The Cherubs would be the ironic inverse of the Chicago Cubs/Bears situation. The City of Angels would be represented by chubby baby angels. An implicit admission that our official city name is rather over-the-top. The L.A. Demons as in: “Angels and Demons.” ’Nuff said. –Andreas Kluth, Santa Monica
Our Mexican Past and Present
Los Coyotes as in “Los Coyotes de Los Angeles.” It pays tribute to our Spanish heritage; it celebrates our local urban wildlife; and it epitomizes the lack of civic cohesion of our regional culture where every billionaire/interest group/community is constantly on the move in search of weaker prey. Plus, it fits into the predatory nature of the National Football League with its Raiders and Buccaneers–which will reward Los Angeles by stripping another town of its team. Chicago no longer has any real Bears outside the zoo and New Orleans is largely devoid of Saints.But L.A. will always have roaming Coyotes. –Rick Cole, Ventura
L.A. should definitely rename any existing franchise that comes to town to make the team our own. And because of L.A.’s Latino heritage and personality, I think the team name should pay respect to those wonderful characteristics of our great city. Thus, I suggest the Lobos (as someone who lives near Griffith Park, I find Lobos particularly fitting) or the Aztecs. Both names reference the unique Latin culture of LA and provide rugged mascots appropriate for football. Plus, they both sound good! –Greg Mann, Los Angeles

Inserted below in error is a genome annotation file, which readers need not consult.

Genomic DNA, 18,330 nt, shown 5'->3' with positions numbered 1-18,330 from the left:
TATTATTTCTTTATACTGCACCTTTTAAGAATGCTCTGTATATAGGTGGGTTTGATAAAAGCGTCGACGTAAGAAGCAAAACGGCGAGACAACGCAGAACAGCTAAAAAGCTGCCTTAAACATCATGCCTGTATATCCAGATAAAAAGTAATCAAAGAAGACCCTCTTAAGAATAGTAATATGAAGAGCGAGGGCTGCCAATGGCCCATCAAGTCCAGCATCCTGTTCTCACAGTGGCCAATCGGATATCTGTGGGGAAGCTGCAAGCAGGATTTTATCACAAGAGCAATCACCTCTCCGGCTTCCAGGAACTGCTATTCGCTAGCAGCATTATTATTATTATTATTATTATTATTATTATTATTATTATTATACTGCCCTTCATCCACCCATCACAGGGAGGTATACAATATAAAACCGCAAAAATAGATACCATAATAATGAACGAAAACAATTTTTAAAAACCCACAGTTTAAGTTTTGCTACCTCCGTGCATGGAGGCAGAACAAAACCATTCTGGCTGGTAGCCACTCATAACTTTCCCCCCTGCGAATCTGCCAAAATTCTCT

The Conquistadores are historic to Southern California heritage and honor the Spanish heritage of the Latin Americans as they were the first Europeans that established colonies in the New World and explored it. The name invokes a sense of fearlessness, new exploration, and soldier ready for battle–as modern football players are. –Laura Mahaney, Los Angeles
The Compadres or the Zócalos. I choose both names because I wanted Los Angelenos to remember where we come from. Our roots of being a Spanish Pueblo. The Zócalo, because though all of the great cities in the world have a center (the Zócalo in Mexico City, Central Park in New York, the Eiffel Tower in Paris, etc.), Los Angeles seems to be center-less. This gives us a focus and something all fans can get around and support. –Dan Reza, Los Angeles